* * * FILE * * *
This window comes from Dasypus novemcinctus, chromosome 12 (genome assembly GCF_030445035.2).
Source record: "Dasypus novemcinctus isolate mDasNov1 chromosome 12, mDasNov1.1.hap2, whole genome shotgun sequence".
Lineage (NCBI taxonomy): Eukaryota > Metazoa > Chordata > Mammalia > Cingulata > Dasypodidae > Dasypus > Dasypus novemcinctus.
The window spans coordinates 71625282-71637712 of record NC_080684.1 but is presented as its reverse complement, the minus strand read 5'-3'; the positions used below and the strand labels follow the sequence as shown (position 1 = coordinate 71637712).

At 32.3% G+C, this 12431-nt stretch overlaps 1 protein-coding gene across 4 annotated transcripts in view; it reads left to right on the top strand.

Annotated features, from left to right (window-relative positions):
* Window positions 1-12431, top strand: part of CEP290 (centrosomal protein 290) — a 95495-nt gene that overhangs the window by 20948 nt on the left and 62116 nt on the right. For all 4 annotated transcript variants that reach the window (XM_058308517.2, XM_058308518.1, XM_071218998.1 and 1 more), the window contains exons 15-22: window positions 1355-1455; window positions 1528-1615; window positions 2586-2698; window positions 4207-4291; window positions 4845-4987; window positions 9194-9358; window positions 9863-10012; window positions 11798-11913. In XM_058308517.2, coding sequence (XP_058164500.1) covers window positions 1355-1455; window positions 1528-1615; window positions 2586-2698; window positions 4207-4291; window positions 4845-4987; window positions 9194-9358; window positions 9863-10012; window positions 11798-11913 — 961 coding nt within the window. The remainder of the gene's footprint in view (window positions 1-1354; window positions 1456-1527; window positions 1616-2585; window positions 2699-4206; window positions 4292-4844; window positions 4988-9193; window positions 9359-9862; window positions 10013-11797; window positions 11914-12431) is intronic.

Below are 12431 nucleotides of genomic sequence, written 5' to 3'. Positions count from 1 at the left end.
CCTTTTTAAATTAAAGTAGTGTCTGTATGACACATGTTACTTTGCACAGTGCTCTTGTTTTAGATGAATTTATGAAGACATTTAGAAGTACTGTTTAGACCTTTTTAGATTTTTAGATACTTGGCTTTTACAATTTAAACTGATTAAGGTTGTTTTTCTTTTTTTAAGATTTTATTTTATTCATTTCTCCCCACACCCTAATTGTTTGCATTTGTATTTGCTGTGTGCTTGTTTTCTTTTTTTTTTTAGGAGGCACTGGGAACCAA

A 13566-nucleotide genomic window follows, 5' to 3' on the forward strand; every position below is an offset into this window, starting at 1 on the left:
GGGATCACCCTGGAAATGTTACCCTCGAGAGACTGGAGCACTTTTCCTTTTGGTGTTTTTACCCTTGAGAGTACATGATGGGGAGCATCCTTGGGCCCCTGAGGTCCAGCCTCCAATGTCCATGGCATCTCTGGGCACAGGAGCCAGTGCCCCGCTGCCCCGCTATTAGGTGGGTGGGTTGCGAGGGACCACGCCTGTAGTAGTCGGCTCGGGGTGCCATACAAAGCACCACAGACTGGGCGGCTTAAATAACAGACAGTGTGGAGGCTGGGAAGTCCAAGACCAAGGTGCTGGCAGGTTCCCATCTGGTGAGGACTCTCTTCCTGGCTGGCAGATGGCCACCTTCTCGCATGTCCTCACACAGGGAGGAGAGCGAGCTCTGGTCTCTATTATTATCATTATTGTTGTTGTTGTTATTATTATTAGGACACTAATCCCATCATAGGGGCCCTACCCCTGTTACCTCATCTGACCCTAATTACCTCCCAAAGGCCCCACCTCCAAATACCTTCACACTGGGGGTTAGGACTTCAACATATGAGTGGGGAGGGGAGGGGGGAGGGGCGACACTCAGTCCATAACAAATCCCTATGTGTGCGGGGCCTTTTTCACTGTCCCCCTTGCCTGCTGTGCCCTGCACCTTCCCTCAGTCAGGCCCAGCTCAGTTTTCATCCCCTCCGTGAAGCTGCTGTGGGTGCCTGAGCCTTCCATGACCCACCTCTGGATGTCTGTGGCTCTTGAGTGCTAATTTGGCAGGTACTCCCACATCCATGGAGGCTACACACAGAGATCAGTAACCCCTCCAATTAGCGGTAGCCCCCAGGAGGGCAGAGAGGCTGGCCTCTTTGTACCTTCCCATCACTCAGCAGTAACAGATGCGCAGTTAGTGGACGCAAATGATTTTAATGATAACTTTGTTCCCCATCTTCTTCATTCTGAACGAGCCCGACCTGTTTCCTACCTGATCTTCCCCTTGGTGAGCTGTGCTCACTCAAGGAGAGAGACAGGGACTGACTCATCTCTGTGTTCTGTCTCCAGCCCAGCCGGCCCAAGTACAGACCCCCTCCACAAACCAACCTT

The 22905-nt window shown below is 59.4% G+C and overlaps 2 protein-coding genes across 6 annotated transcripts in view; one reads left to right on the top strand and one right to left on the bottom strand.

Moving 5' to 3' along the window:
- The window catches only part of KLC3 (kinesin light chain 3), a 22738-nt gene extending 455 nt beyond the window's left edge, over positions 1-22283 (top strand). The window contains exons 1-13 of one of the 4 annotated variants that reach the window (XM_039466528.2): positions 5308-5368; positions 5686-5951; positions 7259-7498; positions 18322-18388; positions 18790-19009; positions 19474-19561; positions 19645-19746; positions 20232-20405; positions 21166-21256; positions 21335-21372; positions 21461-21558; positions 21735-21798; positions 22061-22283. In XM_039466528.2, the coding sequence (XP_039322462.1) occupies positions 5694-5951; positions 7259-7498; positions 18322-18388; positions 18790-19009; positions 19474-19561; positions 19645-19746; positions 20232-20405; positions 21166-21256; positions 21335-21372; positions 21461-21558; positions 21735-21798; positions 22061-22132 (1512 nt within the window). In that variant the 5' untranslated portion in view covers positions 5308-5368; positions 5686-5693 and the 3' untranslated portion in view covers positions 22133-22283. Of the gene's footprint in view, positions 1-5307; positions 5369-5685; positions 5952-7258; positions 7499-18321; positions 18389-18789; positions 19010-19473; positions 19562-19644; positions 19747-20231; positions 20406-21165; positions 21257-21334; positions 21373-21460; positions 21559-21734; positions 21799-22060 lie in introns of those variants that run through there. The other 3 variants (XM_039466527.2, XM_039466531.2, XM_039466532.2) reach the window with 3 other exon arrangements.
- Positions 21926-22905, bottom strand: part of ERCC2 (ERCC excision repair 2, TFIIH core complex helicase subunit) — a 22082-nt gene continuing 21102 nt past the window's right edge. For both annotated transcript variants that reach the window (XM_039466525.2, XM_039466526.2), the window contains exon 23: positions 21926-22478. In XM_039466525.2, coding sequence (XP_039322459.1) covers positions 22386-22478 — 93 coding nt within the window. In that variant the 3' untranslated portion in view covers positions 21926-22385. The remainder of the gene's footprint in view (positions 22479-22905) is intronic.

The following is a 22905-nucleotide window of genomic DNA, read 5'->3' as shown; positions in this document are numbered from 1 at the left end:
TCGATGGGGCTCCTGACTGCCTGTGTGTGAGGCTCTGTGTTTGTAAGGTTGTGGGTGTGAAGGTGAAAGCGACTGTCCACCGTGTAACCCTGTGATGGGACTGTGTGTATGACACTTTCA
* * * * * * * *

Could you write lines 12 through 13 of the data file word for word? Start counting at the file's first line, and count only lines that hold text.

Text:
The 22905-nt window shown below is 59.4% G+C and overlaps 2 protein-coding genes across 6 annotated transcripts in view; one reads left to right on the top strand and one right to left on the bottom strand.

Moving 5' to 3' along the window: